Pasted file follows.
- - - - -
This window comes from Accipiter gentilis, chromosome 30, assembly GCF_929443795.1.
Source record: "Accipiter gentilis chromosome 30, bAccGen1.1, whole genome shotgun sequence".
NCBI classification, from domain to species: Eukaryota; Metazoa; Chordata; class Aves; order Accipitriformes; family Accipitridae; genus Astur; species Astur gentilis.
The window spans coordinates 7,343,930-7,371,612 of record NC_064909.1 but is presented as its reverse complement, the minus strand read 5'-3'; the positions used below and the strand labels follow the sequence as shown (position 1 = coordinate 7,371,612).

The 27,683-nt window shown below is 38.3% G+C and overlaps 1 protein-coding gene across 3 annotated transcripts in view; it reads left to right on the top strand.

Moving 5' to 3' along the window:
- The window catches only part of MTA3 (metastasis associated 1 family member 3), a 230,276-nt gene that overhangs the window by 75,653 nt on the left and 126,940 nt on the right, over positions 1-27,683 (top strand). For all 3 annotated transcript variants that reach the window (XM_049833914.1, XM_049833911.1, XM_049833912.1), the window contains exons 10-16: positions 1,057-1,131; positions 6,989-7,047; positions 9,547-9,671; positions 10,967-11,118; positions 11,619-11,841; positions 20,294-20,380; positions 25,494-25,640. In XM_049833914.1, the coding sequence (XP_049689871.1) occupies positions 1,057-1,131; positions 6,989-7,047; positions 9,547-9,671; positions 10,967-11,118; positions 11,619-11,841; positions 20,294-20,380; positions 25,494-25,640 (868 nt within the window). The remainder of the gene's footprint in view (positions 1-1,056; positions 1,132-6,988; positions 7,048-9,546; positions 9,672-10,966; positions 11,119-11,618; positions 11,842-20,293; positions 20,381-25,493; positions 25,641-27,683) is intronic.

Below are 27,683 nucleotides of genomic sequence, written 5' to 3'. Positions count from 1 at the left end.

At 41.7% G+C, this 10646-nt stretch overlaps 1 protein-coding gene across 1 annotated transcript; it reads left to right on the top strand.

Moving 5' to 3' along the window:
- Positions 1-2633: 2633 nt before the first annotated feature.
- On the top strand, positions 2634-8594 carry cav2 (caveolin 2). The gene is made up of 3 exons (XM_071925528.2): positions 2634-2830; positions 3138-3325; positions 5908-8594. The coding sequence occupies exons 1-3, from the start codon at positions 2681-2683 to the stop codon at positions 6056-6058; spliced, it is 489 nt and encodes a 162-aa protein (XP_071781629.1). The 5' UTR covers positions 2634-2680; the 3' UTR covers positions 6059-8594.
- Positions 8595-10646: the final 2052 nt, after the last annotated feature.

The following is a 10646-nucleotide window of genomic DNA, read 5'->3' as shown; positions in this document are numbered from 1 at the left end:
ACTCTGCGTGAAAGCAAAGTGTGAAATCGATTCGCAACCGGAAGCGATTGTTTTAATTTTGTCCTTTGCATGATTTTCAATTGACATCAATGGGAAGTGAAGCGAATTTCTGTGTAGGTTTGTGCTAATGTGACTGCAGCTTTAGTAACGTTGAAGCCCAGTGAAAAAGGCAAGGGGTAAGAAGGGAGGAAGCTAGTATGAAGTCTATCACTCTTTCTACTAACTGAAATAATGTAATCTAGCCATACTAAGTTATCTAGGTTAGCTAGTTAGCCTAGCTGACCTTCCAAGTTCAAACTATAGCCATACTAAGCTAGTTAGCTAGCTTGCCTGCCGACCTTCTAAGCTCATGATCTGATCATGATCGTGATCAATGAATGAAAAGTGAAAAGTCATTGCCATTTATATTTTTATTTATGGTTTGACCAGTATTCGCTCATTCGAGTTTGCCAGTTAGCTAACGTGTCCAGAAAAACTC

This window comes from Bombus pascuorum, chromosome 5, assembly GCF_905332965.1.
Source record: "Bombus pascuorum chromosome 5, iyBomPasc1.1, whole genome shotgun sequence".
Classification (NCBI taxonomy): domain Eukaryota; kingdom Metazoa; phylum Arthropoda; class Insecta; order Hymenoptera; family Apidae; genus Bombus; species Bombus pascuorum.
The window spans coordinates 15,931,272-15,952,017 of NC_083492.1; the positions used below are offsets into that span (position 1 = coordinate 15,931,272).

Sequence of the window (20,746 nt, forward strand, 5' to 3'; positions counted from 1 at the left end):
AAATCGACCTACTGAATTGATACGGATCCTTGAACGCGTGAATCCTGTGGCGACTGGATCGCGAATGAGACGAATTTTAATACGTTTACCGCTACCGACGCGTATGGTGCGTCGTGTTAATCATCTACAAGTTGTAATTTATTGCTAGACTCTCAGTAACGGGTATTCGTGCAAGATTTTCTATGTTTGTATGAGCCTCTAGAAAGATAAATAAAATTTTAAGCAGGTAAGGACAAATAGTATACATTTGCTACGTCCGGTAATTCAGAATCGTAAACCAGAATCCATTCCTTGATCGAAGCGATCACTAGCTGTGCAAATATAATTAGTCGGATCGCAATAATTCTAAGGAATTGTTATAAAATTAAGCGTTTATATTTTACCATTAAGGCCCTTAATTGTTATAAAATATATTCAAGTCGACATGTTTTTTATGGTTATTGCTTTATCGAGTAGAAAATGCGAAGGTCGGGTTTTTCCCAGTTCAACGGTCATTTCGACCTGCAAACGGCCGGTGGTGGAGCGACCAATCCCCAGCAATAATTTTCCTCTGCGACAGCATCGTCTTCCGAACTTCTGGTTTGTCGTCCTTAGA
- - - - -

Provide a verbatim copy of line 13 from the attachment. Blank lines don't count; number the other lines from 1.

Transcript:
- Positions 8595-10646: the final 2052 nt, after the last annotated feature.